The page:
3-3:30- Closing ceremony- certificates, slideshow of week, feedback, party!
The camp is 75% organised already, I still need to finalise the debate motions, confirm speakers once more, finalise games, book Belvedere, get a camera for the girls to use in Belvedere, Finalise the slideshow- At this point all of the major work has been done but it is the final pieces that make the jigsaw so I really need to concentrate on getting everything perfected and finalised this week. Full steam ahead!
I just graduated from a degree in business and politics. I am involved with as many political reform organisations as possible and am always on the lookout for creative ways to get involved. Please get in touch if you are interested in the project, I am based in Dublin. I am working on a summer project to formulate a network of young people interested in political reform in Ireland with support from Claiming Our Future and the Trinity College Civic Engagement Office . The network will examine equality issues and take action to try and contribute positively to the changing environment of Irish politics.
26/07/2011: Pragmatics and People
With the event idea decided, this week has been oriented towards getting the practical details sorted. One suggested venue is a place of historical significance and would suit the event well. However as with any movie event there are logistical issues around how to screen the film. These issues may take some time to resolve but I am hoping to secure a venue by the end of the week.
More exciting however is the design of the event. The topics for discussion have many interesting elements and I will be attending the Claiming Our Future Economy for Society meeting on August 10th to listen as they design their November Cork plenary. Some of the areas that they are exploring include; Can the world economy continue to expand at 2 or 3 per cent every year - i.e. double every generation - in a world of limited resources? What should define our standards of well-being and happiness? Are there alternative models for society to economic growth? What happens if there isn’t growth? Where to from here?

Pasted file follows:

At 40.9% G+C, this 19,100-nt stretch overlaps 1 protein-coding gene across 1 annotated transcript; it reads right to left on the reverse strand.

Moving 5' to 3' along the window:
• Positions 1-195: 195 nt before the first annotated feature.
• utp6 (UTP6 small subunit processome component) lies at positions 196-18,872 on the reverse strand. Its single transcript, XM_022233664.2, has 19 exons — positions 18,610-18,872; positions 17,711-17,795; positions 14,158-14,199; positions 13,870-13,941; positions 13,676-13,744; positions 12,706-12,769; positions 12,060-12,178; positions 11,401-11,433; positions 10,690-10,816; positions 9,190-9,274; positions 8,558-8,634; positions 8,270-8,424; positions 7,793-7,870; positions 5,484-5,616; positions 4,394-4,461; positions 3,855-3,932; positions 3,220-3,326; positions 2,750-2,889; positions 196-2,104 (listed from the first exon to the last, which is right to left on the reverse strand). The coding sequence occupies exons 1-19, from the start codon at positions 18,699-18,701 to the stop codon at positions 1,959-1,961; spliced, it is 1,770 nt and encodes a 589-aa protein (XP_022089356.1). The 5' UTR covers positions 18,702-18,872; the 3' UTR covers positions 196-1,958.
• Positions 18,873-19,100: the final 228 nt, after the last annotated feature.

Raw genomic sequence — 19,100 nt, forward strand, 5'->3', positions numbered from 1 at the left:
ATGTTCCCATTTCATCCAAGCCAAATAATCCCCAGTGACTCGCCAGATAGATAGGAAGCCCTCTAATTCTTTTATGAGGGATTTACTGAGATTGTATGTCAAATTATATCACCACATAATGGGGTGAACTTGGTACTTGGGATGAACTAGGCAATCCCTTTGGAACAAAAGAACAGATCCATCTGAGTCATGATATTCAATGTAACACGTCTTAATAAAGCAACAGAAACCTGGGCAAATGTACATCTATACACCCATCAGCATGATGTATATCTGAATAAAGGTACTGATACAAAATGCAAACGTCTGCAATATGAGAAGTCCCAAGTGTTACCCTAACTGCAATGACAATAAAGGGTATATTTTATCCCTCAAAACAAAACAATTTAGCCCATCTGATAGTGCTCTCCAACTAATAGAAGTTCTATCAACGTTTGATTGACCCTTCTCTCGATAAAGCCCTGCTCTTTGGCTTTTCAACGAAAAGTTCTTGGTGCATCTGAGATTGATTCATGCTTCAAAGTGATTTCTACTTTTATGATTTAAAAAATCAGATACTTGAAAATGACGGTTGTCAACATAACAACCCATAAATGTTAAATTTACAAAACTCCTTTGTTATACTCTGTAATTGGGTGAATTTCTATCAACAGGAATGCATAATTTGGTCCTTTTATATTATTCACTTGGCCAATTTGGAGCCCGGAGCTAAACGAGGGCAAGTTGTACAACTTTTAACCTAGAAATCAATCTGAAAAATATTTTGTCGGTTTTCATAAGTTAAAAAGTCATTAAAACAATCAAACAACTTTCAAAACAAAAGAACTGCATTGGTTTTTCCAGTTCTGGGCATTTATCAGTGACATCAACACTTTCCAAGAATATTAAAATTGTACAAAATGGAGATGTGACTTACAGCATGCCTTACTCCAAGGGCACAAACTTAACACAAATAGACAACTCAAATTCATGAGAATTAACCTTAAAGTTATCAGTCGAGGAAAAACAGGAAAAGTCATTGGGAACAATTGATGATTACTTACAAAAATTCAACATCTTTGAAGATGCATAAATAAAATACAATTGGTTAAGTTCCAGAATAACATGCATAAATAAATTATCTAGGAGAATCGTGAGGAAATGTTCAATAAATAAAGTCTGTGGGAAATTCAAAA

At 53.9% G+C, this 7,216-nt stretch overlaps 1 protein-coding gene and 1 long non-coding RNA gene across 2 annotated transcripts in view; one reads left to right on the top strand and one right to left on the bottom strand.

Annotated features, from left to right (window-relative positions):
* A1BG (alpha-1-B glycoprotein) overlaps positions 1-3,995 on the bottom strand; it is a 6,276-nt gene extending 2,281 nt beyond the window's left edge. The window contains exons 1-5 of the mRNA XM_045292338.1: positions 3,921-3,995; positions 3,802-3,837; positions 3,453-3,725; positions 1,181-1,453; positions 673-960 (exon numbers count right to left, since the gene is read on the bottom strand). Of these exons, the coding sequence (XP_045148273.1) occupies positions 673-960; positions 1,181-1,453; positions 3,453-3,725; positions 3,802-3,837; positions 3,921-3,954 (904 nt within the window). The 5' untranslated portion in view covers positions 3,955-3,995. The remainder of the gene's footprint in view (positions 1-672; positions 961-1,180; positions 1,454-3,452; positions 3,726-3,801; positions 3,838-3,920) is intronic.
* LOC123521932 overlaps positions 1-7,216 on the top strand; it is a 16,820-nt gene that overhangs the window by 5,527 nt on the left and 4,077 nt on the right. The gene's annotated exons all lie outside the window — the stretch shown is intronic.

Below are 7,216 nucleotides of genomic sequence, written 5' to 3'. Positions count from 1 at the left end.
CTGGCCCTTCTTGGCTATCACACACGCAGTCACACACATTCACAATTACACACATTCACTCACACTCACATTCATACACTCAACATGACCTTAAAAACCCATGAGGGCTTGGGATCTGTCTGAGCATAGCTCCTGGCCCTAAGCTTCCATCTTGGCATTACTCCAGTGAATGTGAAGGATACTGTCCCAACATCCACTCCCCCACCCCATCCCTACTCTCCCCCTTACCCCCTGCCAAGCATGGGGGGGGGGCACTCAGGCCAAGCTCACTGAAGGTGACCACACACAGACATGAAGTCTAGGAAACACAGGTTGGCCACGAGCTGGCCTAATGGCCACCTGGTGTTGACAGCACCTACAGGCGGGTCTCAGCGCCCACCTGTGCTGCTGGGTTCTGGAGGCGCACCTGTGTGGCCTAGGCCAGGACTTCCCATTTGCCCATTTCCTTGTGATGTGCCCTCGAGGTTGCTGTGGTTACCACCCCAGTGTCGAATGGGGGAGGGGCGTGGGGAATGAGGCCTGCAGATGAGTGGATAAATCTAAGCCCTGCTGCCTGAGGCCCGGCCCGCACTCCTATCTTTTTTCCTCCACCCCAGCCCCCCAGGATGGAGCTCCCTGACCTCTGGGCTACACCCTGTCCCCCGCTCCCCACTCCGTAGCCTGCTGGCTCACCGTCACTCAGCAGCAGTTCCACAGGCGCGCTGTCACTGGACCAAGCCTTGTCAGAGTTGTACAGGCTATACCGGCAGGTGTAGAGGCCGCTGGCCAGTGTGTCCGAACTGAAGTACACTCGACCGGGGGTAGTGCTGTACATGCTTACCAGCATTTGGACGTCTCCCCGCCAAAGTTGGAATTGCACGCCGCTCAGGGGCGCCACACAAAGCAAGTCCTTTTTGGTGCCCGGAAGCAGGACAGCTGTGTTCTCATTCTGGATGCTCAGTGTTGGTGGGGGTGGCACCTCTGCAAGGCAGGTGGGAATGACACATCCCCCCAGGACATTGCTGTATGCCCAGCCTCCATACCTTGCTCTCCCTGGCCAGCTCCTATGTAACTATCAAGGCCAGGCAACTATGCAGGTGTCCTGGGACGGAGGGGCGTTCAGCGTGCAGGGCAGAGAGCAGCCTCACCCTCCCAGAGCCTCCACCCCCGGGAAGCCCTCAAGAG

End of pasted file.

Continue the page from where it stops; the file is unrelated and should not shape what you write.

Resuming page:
They will be using these questions, all linked to the theme of economics for society to design a bigger event and I am hoping to propose my event and structure to them. I hope to receive feedback, recommendations and also to enable them to trial any ideas that they may have in advance of the larger November event.
Of course the main focus of the event is attracting younger people with an interest in these topics. I have started to compile a list of potential attendees. The event is not intellectual or designed to intimidate and most important to Claiming Our Future is that we attract as diverse a group as possible of young people. This means work! Many of the people that I have met and spoken to about the event are interested and enthused by it. Yet as many who have ran events in the past know, the work that goes into getting enough people there, to make the event a success is significant.With just over one month to go the focus at the moment is to orchestrate the logistics, get the venue, the film, food, structure and design sorted. However more important is promoting the event effectively. It is not going to be a large scale event as discussions with huge groups can be difficult. Instead I am looking to approach as many youth groups as possible and ask them to send one or two members that they feel would have an interest in the discussion. I would rather have 30 interested people than 100 that are reluctant to examine the ideas proposed. Also appealing with a certain air of exclusivity, implying that the event attendees are a small but important group (as of course, they are) will hopefully encourage attendance.